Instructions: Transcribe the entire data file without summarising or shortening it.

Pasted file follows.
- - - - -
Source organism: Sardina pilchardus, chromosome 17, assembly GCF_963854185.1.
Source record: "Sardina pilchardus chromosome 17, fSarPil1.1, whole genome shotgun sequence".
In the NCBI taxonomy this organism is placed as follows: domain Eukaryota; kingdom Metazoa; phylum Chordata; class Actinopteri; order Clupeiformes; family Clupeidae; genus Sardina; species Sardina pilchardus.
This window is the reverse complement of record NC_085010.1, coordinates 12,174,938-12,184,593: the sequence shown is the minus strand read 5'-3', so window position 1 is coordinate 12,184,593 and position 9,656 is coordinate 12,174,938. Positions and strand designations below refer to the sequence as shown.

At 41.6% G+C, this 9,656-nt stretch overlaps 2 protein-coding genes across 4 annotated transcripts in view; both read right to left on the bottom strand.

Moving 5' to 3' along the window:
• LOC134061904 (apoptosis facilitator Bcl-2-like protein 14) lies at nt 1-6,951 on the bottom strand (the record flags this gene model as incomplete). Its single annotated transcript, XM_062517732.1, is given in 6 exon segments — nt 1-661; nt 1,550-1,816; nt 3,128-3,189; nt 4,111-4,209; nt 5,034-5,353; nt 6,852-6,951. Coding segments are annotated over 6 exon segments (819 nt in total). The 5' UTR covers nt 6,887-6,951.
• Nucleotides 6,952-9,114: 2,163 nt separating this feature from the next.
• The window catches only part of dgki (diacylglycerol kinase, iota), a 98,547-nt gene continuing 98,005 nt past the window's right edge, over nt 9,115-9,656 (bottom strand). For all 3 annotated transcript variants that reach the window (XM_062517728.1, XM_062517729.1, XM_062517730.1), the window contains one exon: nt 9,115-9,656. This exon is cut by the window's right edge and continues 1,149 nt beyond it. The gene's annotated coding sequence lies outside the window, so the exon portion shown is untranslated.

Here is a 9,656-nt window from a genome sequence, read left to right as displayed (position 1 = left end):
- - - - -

Source organism: Sardina pilchardus, chromosome 17, assembly GCF_963854185.1.
Source record: "Sardina pilchardus chromosome 17, fSarPil1.1, whole genome shotgun sequence".
In the NCBI taxonomy this organism is placed as follows: domain Eukaryota; kingdom Metazoa; phylum Chordata; class Actinopteri; order Clupeiformes; family Clupeidae; genus Sardina; species Sardina pilchardus.
This window is the reverse complement of record NC_085010.1, coordinates 12,174,938-12,184,593: the sequence shown is the minus strand read 5'-3', so window position 1 is coordinate 12,184,593 and position 9,656 is coordinate 12,174,938. Positions and strand designations below refer to the sequence as shown.

At 41.6% G+C, this 9,656-nt stretch overlaps 2 protein-coding genes across 4 annotated transcripts in view; both read right to left on the bottom strand.

Moving 5' to 3' along the window:
• LOC134061904 (apoptosis facilitator Bcl-2-like protein 14) lies at nt 1-6,951 on the bottom strand (the record flags this gene model as incomplete). Its single annotated transcript, XM_062517732.1, is given in 6 exon segments — nt 1-661; nt 1,550-1,816; nt 3,128-3,189; nt 4,111-4,209; nt 5,034-5,353; nt 6,852-6,951. Coding segments are annotated over 6 exon segments (819 nt in total). The 5' UTR covers nt 6,887-6,951.
• Nucleotides 6,952-9,114: 2,163 nt separating this feature from the next.
• The window catches only part of dgki (diacylglycerol kinase, iota), a 98,547-nt gene continuing 98,005 nt past the window's right edge, over nt 9,115-9,656 (bottom strand). For all 3 annotated transcript variants that reach the window (XM_062517728.1, XM_062517729.1, XM_062517730.1), the window contains one exon: nt 9,115-9,656. This exon is cut by the window's right edge and continues 1,149 nt beyond it. The gene's annotated coding sequence lies outside the window, so the exon portion shown is untranslated.

Here is a 9,656-nt window from a genome sequence, read left to right as displayed (position 1 = left end):